Jonas Kaufmann Winterreise - Royal Opera House, 6 April 2014
While opera squeezes itself into pubs, clubs and underground bunkers, could piano recitals take over its abandoned theatres? Jonas Kaufmann's sold out the Royal Opera House instantly. Some may have come for the Schubert; I suspect most were after the man.
The darkest song cycle in all of liederdom sits uneasily with the velvet and glitz of the ROH, even with the austere Act 3 set from La traviata drafted in as a backdrop.
But with a new album to promote and 3,000 eager fans who'd swoon if he tackled the telephone directory, it was the obvious choice. Having disappointed both opera buffs and lieder lovers last year when he pulled out of ROH and Wigmore dates, it could also be seen as a compromise offering.
Despite a punishing Reise of his own, which sees him in a different city (if not country) every other night, Kaufmann sounded in terrific health. The sheer beauty of his timbre is unquestionable and his range of vocal colours remarkable.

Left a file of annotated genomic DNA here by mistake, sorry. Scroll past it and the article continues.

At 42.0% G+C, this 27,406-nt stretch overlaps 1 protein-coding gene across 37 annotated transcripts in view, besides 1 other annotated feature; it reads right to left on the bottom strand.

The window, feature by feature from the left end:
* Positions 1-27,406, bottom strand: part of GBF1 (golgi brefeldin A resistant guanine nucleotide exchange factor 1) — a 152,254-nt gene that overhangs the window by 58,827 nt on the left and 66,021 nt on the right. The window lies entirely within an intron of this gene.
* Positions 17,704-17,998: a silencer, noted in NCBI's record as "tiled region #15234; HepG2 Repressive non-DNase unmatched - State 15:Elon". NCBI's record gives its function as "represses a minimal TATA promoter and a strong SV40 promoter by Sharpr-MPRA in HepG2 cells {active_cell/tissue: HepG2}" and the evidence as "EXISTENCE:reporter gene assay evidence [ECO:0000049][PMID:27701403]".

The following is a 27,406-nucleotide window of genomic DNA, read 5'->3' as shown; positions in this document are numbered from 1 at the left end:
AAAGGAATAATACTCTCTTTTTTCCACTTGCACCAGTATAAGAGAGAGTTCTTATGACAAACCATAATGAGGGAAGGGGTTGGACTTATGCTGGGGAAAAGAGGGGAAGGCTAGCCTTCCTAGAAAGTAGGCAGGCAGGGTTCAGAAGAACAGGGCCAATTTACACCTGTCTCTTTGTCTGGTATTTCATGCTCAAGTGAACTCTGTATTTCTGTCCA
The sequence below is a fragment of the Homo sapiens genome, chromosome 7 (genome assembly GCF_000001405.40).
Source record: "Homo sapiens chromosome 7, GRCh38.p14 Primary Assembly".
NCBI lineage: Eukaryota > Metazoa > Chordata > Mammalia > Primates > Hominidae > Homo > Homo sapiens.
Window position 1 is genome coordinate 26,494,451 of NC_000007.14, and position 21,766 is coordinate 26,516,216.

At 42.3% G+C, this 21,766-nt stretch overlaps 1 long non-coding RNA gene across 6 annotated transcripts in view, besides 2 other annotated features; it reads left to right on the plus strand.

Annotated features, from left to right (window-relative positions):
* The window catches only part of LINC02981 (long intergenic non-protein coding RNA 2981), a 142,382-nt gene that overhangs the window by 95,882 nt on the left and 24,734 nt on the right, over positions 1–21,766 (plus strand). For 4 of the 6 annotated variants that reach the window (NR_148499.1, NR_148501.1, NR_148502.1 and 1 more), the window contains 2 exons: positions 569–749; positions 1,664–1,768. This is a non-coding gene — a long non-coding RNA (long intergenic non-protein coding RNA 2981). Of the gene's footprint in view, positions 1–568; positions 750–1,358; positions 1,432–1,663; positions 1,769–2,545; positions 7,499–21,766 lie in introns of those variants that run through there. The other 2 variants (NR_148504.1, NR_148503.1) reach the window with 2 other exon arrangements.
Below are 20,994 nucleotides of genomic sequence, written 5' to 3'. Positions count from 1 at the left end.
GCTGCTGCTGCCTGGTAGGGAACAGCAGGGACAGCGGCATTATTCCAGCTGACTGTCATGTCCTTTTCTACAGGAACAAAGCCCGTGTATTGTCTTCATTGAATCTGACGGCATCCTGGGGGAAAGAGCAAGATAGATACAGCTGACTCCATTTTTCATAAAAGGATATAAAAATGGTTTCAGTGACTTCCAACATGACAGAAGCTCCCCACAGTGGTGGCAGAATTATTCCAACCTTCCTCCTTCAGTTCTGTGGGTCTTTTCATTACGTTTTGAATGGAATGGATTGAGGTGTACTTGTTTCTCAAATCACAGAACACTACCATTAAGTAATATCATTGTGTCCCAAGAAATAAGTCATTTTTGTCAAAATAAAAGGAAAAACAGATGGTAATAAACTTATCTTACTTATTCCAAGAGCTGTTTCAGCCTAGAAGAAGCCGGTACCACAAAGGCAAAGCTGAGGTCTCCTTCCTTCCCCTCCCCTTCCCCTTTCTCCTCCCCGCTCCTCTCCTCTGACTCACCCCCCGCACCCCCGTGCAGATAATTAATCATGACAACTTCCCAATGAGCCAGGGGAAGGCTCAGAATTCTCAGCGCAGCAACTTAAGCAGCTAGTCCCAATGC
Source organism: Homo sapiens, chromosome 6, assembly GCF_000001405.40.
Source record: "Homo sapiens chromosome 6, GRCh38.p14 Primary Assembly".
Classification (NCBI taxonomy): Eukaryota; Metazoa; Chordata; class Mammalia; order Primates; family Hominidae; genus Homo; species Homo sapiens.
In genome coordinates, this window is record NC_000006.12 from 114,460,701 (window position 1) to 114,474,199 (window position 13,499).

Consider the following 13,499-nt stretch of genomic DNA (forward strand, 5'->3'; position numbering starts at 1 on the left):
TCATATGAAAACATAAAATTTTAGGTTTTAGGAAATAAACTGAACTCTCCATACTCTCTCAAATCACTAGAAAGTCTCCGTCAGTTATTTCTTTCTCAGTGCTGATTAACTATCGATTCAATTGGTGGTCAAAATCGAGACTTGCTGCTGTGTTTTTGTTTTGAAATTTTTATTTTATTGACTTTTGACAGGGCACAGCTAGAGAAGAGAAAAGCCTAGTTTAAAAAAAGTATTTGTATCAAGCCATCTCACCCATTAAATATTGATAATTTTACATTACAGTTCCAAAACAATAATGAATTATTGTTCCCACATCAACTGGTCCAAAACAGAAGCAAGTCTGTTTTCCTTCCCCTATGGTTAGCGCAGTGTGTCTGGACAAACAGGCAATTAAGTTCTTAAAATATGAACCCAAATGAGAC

With only a piano to compete against, we heard sounds too light to dare normally in an opera house - plus the odd unidiomatic sob that we already have. You might call Kaufmann's approach 'operatic' - in the melodic not the melodramatic sense, meaning rooted in musical line rather than text. None of the declamatory tones considered permissible in Lieder passed Kaufmann's lips. There were simply no ugly sounds.
There was no place for the oversized gesture either. This was a cool and self-contained performance, an armchair journey free of the burgeoning desperation, anxiety and even insanity that many singers bring to the cycle. Kaufmann's reflective, inward style treated the text as metaphor for a memory, not lived experience. While many singers might be tempted to scale up the story in a big theatre, Kaufmann took the opposite approach, drawing the audience in instead of reaching out to them.
If the final result had a monochrome tint, that was largely down to Helmut Deutsch's self-effacing and unvaried accompaniment. Whether this was an attempt to link the songs stylistically, or simply his way of dodging Kaufmann's spotlight it is hard to say. I was however impressed by his cunning page turning trick; by having two copies of the score, one turned over to the next page, he made sure he never missed a note.
The marathon was greeted by prolonged silence, in marked contrast to the stentorian coughing and throat-clearing that had peppered every pause in the previous 80 minutes. No encore, of course,
And the applause, with thanks to Kyoko ( and for the better photos above, too):